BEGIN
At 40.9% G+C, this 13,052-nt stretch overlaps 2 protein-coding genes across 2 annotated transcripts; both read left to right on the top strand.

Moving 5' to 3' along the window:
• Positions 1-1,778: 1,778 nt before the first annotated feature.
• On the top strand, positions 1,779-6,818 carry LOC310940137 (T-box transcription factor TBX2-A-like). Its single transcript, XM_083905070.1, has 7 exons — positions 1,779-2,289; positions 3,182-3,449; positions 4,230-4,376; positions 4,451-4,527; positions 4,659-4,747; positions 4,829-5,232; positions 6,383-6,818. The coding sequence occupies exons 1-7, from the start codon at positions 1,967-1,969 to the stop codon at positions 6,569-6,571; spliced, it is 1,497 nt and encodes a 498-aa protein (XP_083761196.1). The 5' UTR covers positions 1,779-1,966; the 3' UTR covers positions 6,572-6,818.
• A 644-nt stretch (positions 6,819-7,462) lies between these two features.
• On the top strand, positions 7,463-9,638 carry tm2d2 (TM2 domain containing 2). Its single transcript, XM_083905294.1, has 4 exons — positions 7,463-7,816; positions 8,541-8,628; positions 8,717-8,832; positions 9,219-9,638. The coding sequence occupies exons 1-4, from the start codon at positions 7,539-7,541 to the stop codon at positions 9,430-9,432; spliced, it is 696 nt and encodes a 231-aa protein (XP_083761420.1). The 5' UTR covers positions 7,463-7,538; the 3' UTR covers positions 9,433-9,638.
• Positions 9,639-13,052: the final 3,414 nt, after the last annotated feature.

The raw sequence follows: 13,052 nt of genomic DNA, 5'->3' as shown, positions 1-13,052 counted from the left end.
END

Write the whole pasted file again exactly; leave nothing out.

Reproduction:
At 40.9% G+C, this 13,052-nt stretch overlaps 2 protein-coding genes across 2 annotated transcripts; both read left to right on the top strand.

Moving 5' to 3' along the window:
• Positions 1-1,778: 1,778 nt before the first annotated feature.
• On the top strand, positions 1,779-6,818 carry LOC310940137 (T-box transcription factor TBX2-A-like). Its single transcript, XM_083905070.1, has 7 exons — positions 1,779-2,289; positions 3,182-3,449; positions 4,230-4,376; positions 4,451-4,527; positions 4,659-4,747; positions 4,829-5,232; positions 6,383-6,818. The coding sequence occupies exons 1-7, from the start codon at positions 1,967-1,969 to the stop codon at positions 6,569-6,571; spliced, it is 1,497 nt and encodes a 498-aa protein (XP_083761196.1). The 5' UTR covers positions 1,779-1,966; the 3' UTR covers positions 6,572-6,818.
• A 644-nt stretch (positions 6,819-7,462) lies between these two features.
• On the top strand, positions 7,463-9,638 carry tm2d2 (TM2 domain containing 2). Its single transcript, XM_083905294.1, has 4 exons — positions 7,463-7,816; positions 8,541-8,628; positions 8,717-8,832; positions 9,219-9,638. The coding sequence occupies exons 1-4, from the start codon at positions 7,539-7,541 to the stop codon at positions 9,430-9,432; spliced, it is 696 nt and encodes a 231-aa protein (XP_083761420.1). The 5' UTR covers positions 7,463-7,538; the 3' UTR covers positions 9,433-9,638.
• Positions 9,639-13,052: the final 3,414 nt, after the last annotated feature.

The raw sequence follows: 13,052 nt of genomic DNA, 5'->3' as shown, positions 1-13,052 counted from the left end.